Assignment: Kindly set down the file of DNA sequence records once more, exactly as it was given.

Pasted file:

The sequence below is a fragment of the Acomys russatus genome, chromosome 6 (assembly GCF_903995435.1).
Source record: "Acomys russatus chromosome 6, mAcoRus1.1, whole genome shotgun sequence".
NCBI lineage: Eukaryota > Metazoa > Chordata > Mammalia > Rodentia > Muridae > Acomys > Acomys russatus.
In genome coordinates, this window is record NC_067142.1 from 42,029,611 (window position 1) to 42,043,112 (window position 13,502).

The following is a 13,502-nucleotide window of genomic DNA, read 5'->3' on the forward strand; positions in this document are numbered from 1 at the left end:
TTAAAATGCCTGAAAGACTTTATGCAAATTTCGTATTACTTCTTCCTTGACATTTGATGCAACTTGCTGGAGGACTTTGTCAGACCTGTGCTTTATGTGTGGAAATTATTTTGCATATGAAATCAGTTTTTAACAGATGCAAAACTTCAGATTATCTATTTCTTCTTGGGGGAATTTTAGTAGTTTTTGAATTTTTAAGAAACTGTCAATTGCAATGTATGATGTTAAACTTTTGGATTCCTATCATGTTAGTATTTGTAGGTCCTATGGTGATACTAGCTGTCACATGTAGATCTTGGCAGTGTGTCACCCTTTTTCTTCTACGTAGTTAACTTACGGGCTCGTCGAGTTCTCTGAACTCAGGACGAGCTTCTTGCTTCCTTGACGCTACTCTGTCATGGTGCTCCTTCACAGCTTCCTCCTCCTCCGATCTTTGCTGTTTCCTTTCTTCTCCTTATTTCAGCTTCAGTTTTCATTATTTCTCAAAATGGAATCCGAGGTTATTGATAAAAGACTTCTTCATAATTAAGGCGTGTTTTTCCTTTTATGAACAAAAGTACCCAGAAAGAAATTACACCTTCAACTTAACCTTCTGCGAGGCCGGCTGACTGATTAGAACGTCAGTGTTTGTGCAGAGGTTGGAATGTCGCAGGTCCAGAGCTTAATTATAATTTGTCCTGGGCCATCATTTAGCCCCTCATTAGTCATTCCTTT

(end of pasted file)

The sequence below is a fragment of the Acomys russatus genome, chromosome 6 (assembly GCF_903995435.1).
Source record: "Acomys russatus chromosome 6, mAcoRus1.1, whole genome shotgun sequence".
NCBI lineage: Eukaryota > Metazoa > Chordata > Mammalia > Rodentia > Muridae > Acomys > Acomys russatus.
In genome coordinates, this window is record NC_067142.1 from 42,029,611 (window position 1) to 42,043,112 (window position 13,502).

The following is a 13,502-nucleotide window of genomic DNA, read 5'->3' on the forward strand; positions in this document are numbered from 1 at the left end:
TTAAAATGCCTGAAAGACTTTATGCAAATTTCGTATTACTTCTTCCTTGACATTTGATGCAACTTGCTGGAGGACTTTGTCAGACCTGTGCTTTATGTGTGGAAATTATTTTGCATATGAAATCAGTTTTTAACAGATGCAAAACTTCAGATTATCTATTTCTTCTTGGGGGAATTTTAGTAGTTTTTGAATTTTTAAGAAACTGTCAATTGCAATGTATGATGTTAAACTTTTGGATTCCTATCATGTTAGTATTTGTAGGTCCTATGGTGATACTAGCTGTCACATGTAGATCTTGGCAGTGTGTCACCCTTTTTCTTCTACGTAGTTAACTTACGGGCTCGTCGAGTTCTCTGAACTCAGGACGAGCTTCTTGCTTCCTTGACGCTACTCTGTCATGGTGCTCCTTCACAGCTTCCTCCTCCTCCGATCTTTGCTGTTTCCTTTCTTCTCCTTATTTCAGCTTCAGTTTTCATTATTTCTCAAAATGGAATCCGAGGTTATTGATAAAAGACTTCTTCATAATTAAGGCGTGTTTTTCCTTTTATGAACAAAAGTACCCAGAAAGAAATTACACCTTCAACTTAACCTTCTGCGAGGCCGGCTGACTGATTAGAACGTCAGTGTTTGTGCAGAGGTTGGAATGTCGCAGGTCCAGAGCTTAATTATAATTTGTCCTGGGCCATCATTTAGCCCCTCATTAGTCATTCCTTT